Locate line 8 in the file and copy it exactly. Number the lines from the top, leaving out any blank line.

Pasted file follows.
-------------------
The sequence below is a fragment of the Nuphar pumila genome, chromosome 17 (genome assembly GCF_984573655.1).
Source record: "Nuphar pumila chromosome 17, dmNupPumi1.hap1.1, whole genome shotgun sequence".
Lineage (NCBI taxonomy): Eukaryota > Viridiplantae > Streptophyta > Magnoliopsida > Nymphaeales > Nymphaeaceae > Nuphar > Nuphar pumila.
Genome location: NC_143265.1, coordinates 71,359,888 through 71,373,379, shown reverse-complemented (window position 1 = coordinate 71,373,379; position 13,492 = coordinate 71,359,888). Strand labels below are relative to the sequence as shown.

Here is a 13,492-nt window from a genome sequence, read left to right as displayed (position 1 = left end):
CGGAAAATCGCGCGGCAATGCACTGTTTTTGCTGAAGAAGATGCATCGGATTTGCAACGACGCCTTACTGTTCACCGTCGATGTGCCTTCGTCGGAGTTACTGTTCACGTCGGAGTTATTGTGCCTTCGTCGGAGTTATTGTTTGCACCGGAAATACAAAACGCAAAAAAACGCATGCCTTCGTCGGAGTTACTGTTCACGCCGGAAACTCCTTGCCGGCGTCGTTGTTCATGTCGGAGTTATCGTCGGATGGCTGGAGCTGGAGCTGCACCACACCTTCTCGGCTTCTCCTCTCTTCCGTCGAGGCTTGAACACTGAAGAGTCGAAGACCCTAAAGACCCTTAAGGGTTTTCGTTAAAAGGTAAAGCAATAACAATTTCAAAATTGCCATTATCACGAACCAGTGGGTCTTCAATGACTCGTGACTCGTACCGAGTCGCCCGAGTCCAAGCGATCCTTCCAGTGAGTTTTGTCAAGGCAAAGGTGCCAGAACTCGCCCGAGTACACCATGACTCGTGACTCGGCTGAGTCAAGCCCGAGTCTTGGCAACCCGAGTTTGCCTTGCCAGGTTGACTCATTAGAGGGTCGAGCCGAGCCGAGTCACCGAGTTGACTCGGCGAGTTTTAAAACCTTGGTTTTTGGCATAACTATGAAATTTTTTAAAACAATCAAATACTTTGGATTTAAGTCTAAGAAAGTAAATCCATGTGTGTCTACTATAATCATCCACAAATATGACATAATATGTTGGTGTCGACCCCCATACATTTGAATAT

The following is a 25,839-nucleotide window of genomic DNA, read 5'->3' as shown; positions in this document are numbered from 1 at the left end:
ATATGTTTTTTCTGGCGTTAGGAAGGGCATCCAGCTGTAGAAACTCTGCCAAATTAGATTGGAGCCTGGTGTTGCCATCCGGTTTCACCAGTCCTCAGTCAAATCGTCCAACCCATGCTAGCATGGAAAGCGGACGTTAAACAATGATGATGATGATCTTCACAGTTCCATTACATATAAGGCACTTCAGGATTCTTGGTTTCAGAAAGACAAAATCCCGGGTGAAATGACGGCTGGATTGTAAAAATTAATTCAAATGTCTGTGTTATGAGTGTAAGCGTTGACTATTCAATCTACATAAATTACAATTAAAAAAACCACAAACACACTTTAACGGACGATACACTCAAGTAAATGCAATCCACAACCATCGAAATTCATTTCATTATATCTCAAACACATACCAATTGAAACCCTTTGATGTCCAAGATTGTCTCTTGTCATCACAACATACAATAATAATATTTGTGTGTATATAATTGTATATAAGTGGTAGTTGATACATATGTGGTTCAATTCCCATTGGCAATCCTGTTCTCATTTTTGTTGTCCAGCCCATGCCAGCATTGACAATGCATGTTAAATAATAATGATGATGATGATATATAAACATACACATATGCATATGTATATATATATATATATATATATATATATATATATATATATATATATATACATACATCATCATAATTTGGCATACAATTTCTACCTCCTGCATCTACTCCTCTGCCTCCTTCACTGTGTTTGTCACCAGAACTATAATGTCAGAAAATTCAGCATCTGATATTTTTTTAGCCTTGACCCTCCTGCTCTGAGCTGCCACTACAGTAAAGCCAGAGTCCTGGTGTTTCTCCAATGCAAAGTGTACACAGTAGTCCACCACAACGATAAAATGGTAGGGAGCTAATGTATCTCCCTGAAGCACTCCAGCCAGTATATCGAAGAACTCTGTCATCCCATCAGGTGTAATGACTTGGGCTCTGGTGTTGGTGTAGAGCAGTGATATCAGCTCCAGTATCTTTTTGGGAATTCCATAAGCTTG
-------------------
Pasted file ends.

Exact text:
ATATGTTTTTTCTGGCGTTAGGAAGGGCATCCAGCTGTAGAAACTCTGCCAAATTAGATTGGAGCCTGGTGTTGCCATCCGGTTTCACCAGTCCTCAGTCAAATCGTCCAACCCATGCTAGCATGGAAAGCGGACGTTAAACAATGATGATGATGATCTTCACAGTTCCATTACATATAAGGCACTTCAGGATTCTTGGTTTCAGAAAGACAAAATCCCGGGTGAAATGACGGCTGGATTGTAAAAATTAATTCAAATGTCTGTGTTATGAGTGTAAGCGTTGACTATTCAATCTACATAAATTACAATTAAAAAAACCACAAACACACTTTAACGGACGATACACTCAAGTAAATGCAATCCACAACCATCGAAATTCATTTCATTATATCTCAAACACATACCAATTGAAACCCTTTGATGTCCAAGATTGTCTCTTGTCATCACAACATACAATAATAATATTTGTGTGTATATAATTGTATATAAGTGGTAGTTGATACATATGTGGTTCAATTCCCATTGGCAATCCTGTTCTCATTTTTGTTGTCCAGCCCATGCCAGCATTGACAATGCATGTTAAATAATAATGATGATGATGATATATAAACATACACATATGCATATGTATATATATATATATATATATATATATATATATATATATATATATATATACATACATCATCATAATTTGGCATACAATTTCTACCTCCTGCATCTACTCCTCTGCCTCCTTCACTGTGTTTGTCACCAGAACTATAATGTCAGAAAATTCAGCATCTGATATTTTTTTAGCCTTGACCCTCCTGCTCTGAGCTGCCACTACAGTAAAGCCAGAGTCCTGGTGTTTCTCCAATGCAAAGTGTACACAGTAGTCCACCACAACGATAAAATGGTAGGGAGCTAATGTATCTCCCTGAAGCACTCCAGCCAGTATATCGAAGAACTCTGTCATCCCATCAGGTGTAATGACTTGGGCTCTGGTGTTGGTGTAGAGCAGTGATATCAGCTCCAGTATCTTTTTGGGAATTCCATAAGCTTG